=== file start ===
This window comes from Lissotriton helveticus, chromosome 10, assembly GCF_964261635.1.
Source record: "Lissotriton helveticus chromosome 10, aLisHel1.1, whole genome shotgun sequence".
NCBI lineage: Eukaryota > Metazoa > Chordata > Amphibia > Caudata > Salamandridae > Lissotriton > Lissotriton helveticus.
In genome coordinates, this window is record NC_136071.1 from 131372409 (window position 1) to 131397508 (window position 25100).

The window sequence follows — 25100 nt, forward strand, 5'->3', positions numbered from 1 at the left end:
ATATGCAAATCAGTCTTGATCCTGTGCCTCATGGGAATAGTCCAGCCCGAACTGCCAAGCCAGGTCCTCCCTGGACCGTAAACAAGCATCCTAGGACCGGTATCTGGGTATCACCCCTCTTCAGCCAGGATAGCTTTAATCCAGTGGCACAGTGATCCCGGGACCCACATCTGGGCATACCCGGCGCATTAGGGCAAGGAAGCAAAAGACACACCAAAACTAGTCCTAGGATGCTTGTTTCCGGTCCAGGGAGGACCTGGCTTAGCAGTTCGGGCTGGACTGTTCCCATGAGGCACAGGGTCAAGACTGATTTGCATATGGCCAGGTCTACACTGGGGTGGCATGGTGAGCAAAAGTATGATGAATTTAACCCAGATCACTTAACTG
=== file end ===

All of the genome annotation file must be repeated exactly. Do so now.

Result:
This window comes from Lissotriton helveticus, chromosome 10, assembly GCF_964261635.1.
Source record: "Lissotriton helveticus chromosome 10, aLisHel1.1, whole genome shotgun sequence".
NCBI lineage: Eukaryota > Metazoa > Chordata > Amphibia > Caudata > Salamandridae > Lissotriton > Lissotriton helveticus.
In genome coordinates, this window is record NC_136071.1 from 131372409 (window position 1) to 131397508 (window position 25100).

The window sequence follows — 25100 nt, forward strand, 5'->3', positions numbered from 1 at the left end:
ATATGCAAATCAGTCTTGATCCTGTGCCTCATGGGAATAGTCCAGCCCGAACTGCCAAGCCAGGTCCTCCCTGGACCGTAAACAAGCATCCTAGGACCGGTATCTGGGTATCACCCCTCTTCAGCCAGGATAGCTTTAATCCAGTGGCACAGTGATCCCGGGACCCACATCTGGGCATACCCGGCGCATTAGGGCAAGGAAGCAAAAGACACACCAAAACTAGTCCTAGGATGCTTGTTTCCGGTCCAGGGAGGACCTGGCTTAGCAGTTCGGGCTGGACTGTTCCCATGAGGCACAGGGTCAAGACTGATTTGCATATGGCCAGGTCTACACTGGGGTGGCATGGTGAGCAAAAGTATGATGAATTTAACCCAGATCACTTAACTG